In addition, by leveraging the chromaticity control standard 3-step MacAdam ellipses, the LC series offer high color uniformity and light quality. The packages also provide low thermal resistance and superior heat dissipation which enable high reliability, and have successfully completed LM-80 testing, a widely observed test method for lumen maintenance developed by the Illuminating Engineering Society.

The Samsung LC series has been available in 2700K, 3000K, 4000K and 5000K versions, with a 3500K version now added. Samsung’s latest LC series also offers a diversity of wattages coming in 13W, 26W and 40W versions depending on the LED product with which the packages are used.

The LC013B, LC026B and LC040B with improved light efficacy will be available in the market beginning next month and will be updated to have a CRI above 90 in the first half of the year.

About Samsung Electronics Co., Ltd.

Samsung Electronics Co., Ltd. is a global leader in technology, opening new possibilities for people everywhere. Through relentless innovation and discovery, we are transforming the worlds of televisions, smartphones, personal computers, printers, cameras, home appliances, LTE systems, medical devices, semiconductors and LED solutions. We employ 270,000 people across 79 countries with annual sales of US$187.8 billion. To discover more, please visit www.samsung.com.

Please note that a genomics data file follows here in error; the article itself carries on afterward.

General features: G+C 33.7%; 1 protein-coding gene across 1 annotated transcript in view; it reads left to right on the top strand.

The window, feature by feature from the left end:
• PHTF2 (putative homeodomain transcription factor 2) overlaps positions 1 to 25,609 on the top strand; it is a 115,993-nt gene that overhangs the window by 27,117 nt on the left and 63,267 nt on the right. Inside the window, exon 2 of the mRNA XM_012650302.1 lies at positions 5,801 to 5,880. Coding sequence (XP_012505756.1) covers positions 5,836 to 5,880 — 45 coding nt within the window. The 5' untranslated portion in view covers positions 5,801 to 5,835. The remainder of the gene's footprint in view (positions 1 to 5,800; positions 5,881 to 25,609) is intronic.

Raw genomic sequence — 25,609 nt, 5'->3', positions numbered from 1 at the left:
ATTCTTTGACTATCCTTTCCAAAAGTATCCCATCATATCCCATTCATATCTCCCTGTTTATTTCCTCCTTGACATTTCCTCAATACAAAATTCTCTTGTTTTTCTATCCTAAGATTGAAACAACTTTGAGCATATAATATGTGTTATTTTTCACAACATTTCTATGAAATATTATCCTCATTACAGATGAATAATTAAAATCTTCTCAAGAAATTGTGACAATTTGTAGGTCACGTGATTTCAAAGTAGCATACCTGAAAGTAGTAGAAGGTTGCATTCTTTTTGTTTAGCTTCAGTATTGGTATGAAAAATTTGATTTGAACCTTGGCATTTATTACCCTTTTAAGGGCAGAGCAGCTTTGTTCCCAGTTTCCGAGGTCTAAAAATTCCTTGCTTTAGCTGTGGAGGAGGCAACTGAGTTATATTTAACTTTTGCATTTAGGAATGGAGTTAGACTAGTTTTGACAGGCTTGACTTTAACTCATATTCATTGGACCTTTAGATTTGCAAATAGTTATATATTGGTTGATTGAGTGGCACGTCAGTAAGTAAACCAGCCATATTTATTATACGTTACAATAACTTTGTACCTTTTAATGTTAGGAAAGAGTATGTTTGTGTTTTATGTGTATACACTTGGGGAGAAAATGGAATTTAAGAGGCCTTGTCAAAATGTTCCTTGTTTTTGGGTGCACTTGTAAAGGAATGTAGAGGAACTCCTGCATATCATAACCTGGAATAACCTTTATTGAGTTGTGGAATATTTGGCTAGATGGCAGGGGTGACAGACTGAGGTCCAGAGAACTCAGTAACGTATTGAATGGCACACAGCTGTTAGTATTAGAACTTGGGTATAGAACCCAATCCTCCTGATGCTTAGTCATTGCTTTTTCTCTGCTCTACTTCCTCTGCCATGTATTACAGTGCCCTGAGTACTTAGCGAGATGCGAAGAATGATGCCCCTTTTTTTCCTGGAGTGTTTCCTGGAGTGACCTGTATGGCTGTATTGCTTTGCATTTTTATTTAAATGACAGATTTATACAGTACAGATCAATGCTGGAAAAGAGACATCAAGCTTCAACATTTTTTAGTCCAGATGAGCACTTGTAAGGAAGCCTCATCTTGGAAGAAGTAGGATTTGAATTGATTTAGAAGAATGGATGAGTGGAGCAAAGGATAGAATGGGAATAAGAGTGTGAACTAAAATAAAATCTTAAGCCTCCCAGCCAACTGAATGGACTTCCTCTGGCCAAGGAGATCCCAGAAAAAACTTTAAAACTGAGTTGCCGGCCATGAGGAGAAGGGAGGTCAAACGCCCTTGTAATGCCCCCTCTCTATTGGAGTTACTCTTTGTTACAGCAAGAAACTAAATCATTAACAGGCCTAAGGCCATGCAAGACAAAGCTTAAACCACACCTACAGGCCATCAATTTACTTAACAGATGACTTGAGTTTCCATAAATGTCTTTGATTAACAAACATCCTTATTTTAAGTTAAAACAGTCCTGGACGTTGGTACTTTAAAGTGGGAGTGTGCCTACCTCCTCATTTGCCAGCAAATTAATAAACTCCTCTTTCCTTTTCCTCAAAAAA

About Samsung Semiconductor Europe

Samsung Semiconductor Europe, a wholly owned subsidiary of Samsung Electronics Co. Ltd. Seoul, Korea, is headquartered in Eschborn near Frankfurt/Main, Germany and operates offices all over Europe, Middle East & Africa (EMEA). The European headquarter is handling the marketing and sales activities of Samsung Electronics’ component businesses units including Memory, System LSI, LED and Display business in EMEA. For more information, please visit http://ift.tt/1iSwreU.

 

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Samsung and the stylized Samsung design are trademarks and service marks of Samsung Electronics Co., Ltd. Other trademarks are the property of their respective owners.

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Osram Opto Semiconductors Switches to 6-Inch Wafers for Red and Yellow LEDs

Osram Opto Semiconductors of Regensburg, Germany reports that it is
switching its fabrication of red, orange and yellow light emitting diodes to
6-inch wafers. For this reason, the company says it is extending the
fabrication of all large-wafer LEDs to the indium-gallium-aluminum-phosphide
(InGaAlP) material system and expanding its production capacity. The company
began switching fabrication …

Category: inframaterialsubstrate